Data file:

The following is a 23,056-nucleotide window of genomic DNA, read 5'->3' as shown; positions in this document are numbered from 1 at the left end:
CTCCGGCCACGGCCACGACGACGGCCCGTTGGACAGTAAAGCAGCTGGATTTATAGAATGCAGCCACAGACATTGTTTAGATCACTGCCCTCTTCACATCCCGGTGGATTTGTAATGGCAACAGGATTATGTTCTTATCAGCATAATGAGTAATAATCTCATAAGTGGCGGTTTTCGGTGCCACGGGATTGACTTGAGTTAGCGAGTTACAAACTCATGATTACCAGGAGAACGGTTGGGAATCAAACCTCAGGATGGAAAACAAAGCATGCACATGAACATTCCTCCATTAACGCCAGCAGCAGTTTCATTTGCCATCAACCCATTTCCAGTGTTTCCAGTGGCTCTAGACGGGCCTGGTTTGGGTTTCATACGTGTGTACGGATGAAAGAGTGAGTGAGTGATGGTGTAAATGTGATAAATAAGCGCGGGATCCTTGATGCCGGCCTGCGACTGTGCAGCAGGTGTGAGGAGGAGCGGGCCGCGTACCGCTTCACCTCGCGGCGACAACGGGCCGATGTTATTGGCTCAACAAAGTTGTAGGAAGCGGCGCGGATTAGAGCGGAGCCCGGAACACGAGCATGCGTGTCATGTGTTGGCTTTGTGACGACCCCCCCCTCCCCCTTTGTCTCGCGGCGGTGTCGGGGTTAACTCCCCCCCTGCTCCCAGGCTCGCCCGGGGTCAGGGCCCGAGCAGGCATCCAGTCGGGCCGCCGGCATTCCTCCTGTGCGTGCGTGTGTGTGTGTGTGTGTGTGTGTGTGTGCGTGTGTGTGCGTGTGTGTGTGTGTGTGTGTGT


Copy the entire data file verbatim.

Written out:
The following is a 23,056-nucleotide window of genomic DNA, read 5'->3' as shown; positions in this document are numbered from 1 at the left end:
CTCCGGCCACGGCCACGACGACGGCCCGTTGGACAGTAAAGCAGCTGGATTTATAGAATGCAGCCACAGACATTGTTTAGATCACTGCCCTCTTCACATCCCGGTGGATTTGTAATGGCAACAGGATTATGTTCTTATCAGCATAATGAGTAATAATCTCATAAGTGGCGGTTTTCGGTGCCACGGGATTGACTTGAGTTAGCGAGTTACAAACTCATGATTACCAGGAGAACGGTTGGGAATCAAACCTCAGGATGGAAAACAAAGCATGCACATGAACATTCCTCCATTAACGCCAGCAGCAGTTTCATTTGCCATCAACCCATTTCCAGTGTTTCCAGTGGCTCTAGACGGGCCTGGTTTGGGTTTCATACGTGTGTACGGATGAAAGAGTGAGTGAGTGATGGTGTAAATGTGATAAATAAGCGCGGGATCCTTGATGCCGGCCTGCGACTGTGCAGCAGGTGTGAGGAGGAGCGGGCCGCGTACCGCTTCACCTCGCGGCGACAACGGGCCGATGTTATTGGCTCAACAAAGTTGTAGGAAGCGGCGCGGATTAGAGCGGAGCCCGGAACACGAGCATGCGTGTCATGTGTTGGCTTTGTGACGACCCCCCCCTCCCCCTTTGTCTCGCGGCGGTGTCGGGGTTAACTCCCCCCCTGCTCCCAGGCTCGCCCGGGGTCAGGGCCCGAGCAGGCATCCAGTCGGGCCGCCGGCATTCCTCCTGTGCGTGCGTGTGTGTGTGTGTGTGTGTGTGTGTGTGCGTGTGTGTGCGTGTGTGTGTGTGTGTGTGTGT